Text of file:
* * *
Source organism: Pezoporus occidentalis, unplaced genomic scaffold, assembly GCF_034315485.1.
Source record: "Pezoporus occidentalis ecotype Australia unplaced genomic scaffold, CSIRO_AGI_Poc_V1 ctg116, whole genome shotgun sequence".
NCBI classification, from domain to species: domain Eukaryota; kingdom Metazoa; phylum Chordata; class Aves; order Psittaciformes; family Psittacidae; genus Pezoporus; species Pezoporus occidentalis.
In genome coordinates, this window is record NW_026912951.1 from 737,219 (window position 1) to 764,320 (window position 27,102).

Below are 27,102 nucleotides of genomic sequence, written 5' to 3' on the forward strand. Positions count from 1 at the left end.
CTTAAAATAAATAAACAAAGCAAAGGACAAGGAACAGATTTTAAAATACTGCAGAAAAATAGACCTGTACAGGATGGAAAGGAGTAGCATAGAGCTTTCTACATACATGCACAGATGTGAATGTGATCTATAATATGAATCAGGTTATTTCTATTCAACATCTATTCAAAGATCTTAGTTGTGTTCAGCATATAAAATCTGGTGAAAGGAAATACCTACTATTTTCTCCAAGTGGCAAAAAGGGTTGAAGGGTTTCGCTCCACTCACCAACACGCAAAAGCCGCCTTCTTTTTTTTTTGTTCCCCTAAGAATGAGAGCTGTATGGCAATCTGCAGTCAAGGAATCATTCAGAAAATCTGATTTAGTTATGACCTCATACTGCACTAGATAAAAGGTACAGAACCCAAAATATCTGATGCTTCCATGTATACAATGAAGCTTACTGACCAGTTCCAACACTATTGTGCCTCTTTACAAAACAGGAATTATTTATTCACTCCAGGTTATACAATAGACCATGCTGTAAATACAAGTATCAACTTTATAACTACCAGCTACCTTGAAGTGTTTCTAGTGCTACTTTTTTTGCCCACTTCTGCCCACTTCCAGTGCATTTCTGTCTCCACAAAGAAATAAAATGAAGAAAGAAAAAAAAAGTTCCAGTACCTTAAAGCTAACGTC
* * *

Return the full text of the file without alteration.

Source organism: Pezoporus occidentalis, unplaced genomic scaffold, assembly GCF_034315485.1.
Source record: "Pezoporus occidentalis ecotype Australia unplaced genomic scaffold, CSIRO_AGI_Poc_V1 ctg116, whole genome shotgun sequence".
NCBI classification, from domain to species: domain Eukaryota; kingdom Metazoa; phylum Chordata; class Aves; order Psittaciformes; family Psittacidae; genus Pezoporus; species Pezoporus occidentalis.
In genome coordinates, this window is record NW_026912951.1 from 737,219 (window position 1) to 764,320 (window position 27,102).

Below are 27,102 nucleotides of genomic sequence, written 5' to 3' on the forward strand. Positions count from 1 at the left end.
CTTAAAATAAATAAACAAAGCAAAGGACAAGGAACAGATTTTAAAATACTGCAGAAAAATAGACCTGTACAGGATGGAAAGGAGTAGCATAGAGCTTTCTACATACATGCACAGATGTGAATGTGATCTATAATATGAATCAGGTTATTTCTATTCAACATCTATTCAAAGATCTTAGTTGTGTTCAGCATATAAAATCTGGTGAAAGGAAATACCTACTATTTTCTCCAAGTGGCAAAAAGGGTTGAAGGGTTTCGCTCCACTCACCAACACGCAAAAGCCGCCTTCTTTTTTTTTTGTTCCCCTAAGAATGAGAGCTGTATGGCAATCTGCAGTCAAGGAATCATTCAGAAAATCTGATTTAGTTATGACCTCATACTGCACTAGATAAAAGGTACAGAACCCAAAATATCTGATGCTTCCATGTATACAATGAAGCTTACTGACCAGTTCCAACACTATTGTGCCTCTTTACAAAACAGGAATTATTTATTCACTCCAGGTTATACAATAGACCATGCTGTAAATACAAGTATCAACTTTATAACTACCAGCTACCTTGAAGTGTTTCTAGTGCTACTTTTTTTGCCCACTTCTGCCCACTTCCAGTGCATTTCTGTCTCCACAAAGAAATAAAATGAAGAAAGAAAAAAAAAGTTCCAGTACCTTAAAGCTAACGTC